1. Why would you ever enter into it?

                And why would you drag more people into it?

                1. Personally I find life pretty enjoyable and my daughter seems to as well. If you don’t I’m not sure why you remain alive. (I’m glad that you do! I just don’t get it.)

          2. Even if abortion were 100% outlawed, a woman would still be able to put her baby up for adoption, ending all her responsibilities toward the kid. She can even do so anonymously. It would only be sauce-for-gander justice to let a man legally do the same, allowing him to end all responsibilities toward a baby he fathered.

            1. I assume you mean allow him to do the same after contributing prenatal support for 40 weeks.

              1. A right that a man doesn’t have but a woman does, by the way.

    3. Look, everyone knows that equality before the law only bends one way. It’s only fair that a woman who lives purely off the income of a man receive a share of that income even after she’s decided to leave him because the amount of spending money he places in her wallet each check is insufficient for her personal lifestyle.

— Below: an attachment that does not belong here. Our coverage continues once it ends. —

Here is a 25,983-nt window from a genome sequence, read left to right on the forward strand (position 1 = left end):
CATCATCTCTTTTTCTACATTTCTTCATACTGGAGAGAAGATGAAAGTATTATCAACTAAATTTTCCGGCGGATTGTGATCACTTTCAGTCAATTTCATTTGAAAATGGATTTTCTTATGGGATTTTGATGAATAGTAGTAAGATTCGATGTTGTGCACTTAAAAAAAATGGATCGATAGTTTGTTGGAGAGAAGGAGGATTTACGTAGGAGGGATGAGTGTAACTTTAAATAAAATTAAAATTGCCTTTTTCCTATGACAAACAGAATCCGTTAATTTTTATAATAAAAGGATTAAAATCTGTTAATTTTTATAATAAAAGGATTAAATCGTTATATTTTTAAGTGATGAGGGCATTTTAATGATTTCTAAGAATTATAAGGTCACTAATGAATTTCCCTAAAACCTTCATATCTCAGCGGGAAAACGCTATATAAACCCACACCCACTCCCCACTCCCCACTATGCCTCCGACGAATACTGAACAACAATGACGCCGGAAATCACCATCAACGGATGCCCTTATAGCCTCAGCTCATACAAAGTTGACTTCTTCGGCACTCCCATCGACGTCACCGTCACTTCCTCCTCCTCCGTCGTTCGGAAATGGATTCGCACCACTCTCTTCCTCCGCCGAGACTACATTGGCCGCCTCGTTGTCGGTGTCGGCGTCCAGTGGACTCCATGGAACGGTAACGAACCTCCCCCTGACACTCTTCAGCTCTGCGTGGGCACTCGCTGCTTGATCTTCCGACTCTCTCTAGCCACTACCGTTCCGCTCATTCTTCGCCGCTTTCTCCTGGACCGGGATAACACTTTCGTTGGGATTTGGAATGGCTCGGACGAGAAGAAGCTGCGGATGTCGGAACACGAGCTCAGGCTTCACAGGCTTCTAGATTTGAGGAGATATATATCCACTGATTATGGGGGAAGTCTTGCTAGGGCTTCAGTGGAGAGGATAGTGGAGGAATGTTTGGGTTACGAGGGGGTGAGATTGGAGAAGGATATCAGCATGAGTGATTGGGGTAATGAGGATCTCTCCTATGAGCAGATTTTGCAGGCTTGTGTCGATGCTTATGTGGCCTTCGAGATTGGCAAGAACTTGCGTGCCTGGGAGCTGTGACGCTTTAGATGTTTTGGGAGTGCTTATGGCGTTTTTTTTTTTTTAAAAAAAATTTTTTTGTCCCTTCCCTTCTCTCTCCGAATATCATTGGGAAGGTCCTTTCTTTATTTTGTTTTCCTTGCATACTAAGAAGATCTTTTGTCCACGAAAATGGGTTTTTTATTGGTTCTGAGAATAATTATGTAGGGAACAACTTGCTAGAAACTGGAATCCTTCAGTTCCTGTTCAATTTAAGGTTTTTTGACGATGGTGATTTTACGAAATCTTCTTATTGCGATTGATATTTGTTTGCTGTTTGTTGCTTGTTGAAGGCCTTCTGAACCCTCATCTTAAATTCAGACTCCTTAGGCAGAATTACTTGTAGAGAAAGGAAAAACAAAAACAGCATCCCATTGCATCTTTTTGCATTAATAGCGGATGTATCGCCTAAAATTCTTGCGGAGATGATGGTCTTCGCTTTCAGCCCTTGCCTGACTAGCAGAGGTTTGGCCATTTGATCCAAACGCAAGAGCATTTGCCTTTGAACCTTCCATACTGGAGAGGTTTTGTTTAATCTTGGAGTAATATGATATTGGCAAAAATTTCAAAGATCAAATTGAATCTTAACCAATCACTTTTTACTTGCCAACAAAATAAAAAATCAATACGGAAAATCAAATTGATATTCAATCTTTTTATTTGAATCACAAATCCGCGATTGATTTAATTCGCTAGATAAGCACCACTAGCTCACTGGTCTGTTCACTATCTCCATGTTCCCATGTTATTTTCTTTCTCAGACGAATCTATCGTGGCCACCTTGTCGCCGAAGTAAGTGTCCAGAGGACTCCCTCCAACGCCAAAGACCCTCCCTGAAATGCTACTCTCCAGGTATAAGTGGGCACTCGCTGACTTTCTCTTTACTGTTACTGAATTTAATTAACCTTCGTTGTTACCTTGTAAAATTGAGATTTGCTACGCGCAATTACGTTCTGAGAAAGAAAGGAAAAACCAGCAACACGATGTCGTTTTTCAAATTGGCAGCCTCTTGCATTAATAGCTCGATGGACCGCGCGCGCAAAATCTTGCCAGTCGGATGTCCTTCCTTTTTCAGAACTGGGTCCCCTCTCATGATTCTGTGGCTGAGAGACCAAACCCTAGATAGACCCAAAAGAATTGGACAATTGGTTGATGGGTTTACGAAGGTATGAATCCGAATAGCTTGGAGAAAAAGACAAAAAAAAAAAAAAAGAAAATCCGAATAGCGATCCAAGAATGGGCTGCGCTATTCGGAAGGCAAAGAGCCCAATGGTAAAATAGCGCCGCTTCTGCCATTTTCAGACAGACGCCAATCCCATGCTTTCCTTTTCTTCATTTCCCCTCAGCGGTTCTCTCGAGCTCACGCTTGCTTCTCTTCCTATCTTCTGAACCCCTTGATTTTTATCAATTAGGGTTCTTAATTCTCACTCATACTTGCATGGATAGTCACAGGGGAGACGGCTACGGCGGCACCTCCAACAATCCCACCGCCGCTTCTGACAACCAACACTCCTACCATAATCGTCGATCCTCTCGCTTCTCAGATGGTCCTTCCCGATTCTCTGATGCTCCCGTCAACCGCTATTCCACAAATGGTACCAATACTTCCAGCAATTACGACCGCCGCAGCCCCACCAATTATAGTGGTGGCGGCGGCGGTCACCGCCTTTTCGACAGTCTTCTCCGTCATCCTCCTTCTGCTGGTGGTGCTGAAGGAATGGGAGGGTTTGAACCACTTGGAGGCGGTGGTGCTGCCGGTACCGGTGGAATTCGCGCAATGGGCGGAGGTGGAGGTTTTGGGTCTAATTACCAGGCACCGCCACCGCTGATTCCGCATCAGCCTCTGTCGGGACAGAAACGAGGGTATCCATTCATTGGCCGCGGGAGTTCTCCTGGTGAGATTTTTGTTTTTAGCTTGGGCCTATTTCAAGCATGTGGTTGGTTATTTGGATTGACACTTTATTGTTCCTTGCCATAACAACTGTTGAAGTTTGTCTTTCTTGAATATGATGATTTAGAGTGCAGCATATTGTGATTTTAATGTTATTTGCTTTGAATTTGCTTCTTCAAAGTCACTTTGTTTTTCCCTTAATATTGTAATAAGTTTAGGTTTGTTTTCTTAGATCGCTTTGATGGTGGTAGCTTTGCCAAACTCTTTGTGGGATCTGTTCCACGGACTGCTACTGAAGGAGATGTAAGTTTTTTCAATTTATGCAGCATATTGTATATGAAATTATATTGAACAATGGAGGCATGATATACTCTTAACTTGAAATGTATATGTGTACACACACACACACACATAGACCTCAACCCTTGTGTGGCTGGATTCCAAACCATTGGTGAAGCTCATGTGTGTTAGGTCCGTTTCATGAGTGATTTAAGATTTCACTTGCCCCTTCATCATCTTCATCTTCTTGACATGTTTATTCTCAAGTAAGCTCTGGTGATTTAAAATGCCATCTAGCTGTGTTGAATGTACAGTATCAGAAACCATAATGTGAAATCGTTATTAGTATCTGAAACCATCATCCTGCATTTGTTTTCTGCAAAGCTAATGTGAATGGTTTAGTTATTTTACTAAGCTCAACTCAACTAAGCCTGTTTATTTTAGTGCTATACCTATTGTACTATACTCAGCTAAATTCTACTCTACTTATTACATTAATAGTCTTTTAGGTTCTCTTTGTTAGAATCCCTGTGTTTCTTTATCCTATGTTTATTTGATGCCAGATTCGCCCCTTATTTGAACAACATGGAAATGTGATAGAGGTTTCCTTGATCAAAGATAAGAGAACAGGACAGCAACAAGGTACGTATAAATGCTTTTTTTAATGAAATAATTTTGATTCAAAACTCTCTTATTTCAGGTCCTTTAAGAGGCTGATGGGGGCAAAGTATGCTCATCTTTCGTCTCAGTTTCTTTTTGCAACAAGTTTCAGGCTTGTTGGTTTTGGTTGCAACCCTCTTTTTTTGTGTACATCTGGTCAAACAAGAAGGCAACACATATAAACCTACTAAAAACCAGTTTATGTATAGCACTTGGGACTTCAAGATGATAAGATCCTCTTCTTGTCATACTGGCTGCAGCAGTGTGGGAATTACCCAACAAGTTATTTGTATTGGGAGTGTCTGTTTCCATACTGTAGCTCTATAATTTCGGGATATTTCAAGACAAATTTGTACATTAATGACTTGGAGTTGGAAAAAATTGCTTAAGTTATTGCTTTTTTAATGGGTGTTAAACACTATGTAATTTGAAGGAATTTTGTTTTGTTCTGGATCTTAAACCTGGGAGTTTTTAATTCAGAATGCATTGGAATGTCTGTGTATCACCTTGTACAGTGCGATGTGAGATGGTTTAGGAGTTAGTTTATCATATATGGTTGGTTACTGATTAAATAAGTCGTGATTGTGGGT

Or are you on the side of that there Patriarchy that apparently is more willing to cannibalize the ‘true’ controlling gender of men than it is the permanent underclass of women that it represses?

      Don’t worry, Nikki will be here soon to tell us that the Patriarchy is really something other than Patriarchy.

  2. She said such findings could result in public court records on the intimate details of family life.

    Ask Jack and Jeri Ryan.

    1. And we ended up with Obama as a result. So we know what kind of damage this can do.

    2. I cancelled my Chicago Tribune subscription over that one.

    3. (perks up)

      Did someone say Jeri Ryan?

        1. I’d take her to a swingers club, if you know what I mean.

        2. +1 would,would

        3. Jeri has done other things than that. And has looked great in all of them.

          1. Look at you, defending her honor. Well, she never wrestled Jolene Blalock.

            1. I can only thank you for putting that image in my head.

            2. I’ll be in my bunk.

            3. I always preferred Linda Park. But,can’t go wrong with any choice there.

              1. Janeway all the way

    4. Pretty sure there’s an easy legislative fix to seal those records until the kids are adults. If they haven’t figured out by the age of 18 that their divorcing parents were capable of being assholes then they have a litany of life lessons to learn.